Elizabeth Monroe, the relict of Andrew Monroe, unto my [____] and Susanna Monroe [marginal notation says to Elizabeth and Ann Monroe]. For natural love and affection, two year-old heifers marked with the mark of Andrew Monroe (cropped and two slits in the right ear and the left ear hole). Further unto Elizabeth Monroe the first mare foal that falls from my mare now running in the pasture known by the name of Button, but what females falls from her and her increase then to go to the rest of the children, Susanna, Andrew, George, and William Monroe until each of them have a mare foal, but in case horses fall in the interim from the mare then to revert to me. And when either Elizabeth or Susanna shall be married, then the cattle to be equally divided between them; signed Elizabeth Monroe; wits: Robert Knrse (?), John Washington; rec. 28 Aug 1668 (Deeds, Patents, etc. 1665-1677 pp. 23-23a)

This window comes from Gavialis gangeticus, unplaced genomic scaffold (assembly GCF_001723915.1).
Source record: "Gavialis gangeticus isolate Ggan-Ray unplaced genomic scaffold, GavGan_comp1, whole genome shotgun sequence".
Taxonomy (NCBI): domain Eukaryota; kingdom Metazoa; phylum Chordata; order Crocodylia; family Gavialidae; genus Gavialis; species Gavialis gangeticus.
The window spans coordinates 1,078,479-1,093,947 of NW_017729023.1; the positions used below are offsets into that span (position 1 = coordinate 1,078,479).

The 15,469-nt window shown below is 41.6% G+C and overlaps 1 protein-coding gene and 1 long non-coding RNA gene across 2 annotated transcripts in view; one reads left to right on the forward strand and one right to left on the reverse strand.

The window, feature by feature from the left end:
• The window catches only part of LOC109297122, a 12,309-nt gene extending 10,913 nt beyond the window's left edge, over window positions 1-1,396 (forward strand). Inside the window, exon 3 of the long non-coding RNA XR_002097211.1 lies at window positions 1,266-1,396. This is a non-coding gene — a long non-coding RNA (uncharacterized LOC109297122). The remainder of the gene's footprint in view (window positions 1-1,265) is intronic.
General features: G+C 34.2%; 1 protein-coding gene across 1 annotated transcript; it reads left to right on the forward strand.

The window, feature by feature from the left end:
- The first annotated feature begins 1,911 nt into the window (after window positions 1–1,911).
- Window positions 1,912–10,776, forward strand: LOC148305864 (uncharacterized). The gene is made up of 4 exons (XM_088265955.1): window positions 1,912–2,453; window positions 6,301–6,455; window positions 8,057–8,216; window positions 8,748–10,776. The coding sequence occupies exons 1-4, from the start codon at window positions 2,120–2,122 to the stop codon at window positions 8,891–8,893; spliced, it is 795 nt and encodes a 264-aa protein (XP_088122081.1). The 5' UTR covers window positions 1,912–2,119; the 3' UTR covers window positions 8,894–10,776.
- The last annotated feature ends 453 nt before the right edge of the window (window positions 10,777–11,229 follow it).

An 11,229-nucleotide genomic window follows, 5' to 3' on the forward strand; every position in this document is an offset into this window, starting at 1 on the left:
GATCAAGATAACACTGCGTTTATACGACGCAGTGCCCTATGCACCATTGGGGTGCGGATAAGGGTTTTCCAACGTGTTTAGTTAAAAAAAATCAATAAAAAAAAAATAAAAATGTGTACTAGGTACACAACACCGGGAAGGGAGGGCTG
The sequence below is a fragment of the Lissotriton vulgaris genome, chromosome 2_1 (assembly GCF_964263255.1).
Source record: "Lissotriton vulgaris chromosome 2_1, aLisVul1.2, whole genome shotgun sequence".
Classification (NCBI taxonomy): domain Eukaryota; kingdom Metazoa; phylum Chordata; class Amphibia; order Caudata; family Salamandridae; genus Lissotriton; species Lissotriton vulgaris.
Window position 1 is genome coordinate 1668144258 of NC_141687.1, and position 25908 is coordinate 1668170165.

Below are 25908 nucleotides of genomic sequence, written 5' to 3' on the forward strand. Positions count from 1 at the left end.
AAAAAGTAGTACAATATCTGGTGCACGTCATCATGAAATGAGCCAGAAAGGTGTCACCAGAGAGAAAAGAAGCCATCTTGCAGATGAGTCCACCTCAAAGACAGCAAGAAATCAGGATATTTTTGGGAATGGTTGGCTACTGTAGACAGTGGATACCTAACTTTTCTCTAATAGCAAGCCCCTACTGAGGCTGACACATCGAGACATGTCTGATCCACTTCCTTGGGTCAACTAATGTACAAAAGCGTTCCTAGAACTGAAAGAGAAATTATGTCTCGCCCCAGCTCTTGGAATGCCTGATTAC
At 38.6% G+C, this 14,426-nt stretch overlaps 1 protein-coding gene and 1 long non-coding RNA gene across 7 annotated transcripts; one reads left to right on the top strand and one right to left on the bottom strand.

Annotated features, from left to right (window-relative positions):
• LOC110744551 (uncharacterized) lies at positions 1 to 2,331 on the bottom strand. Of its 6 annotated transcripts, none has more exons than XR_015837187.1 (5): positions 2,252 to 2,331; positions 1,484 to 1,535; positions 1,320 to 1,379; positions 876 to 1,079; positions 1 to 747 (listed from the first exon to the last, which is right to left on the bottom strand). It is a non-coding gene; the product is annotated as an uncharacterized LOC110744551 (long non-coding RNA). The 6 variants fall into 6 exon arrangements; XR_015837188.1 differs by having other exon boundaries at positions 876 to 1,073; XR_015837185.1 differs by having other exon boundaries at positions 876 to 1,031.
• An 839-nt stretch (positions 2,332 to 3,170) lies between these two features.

30 July 1679

The estate of Andrew Monroe as divided amongst the children, that in case of the mortality of either of the children, his estate ought to descend to the surviving children in equal shares, and Bunch Roe who married Elizabeth, one of the surviving children of Andrew Monroe, sergeant, and Bunch Roe did arrest George Horner who married the relict and administratrix of Andrew Monroe for his part of George Monroe, one of the children’s estate, he being deceased, the court orders that Hormer make payment to Bunch Roe of his equal part of George Monroe’s estate (Order Book 1675/6-1688/9, Part Two, 1679-1682, p. 158)

26 Sep 1682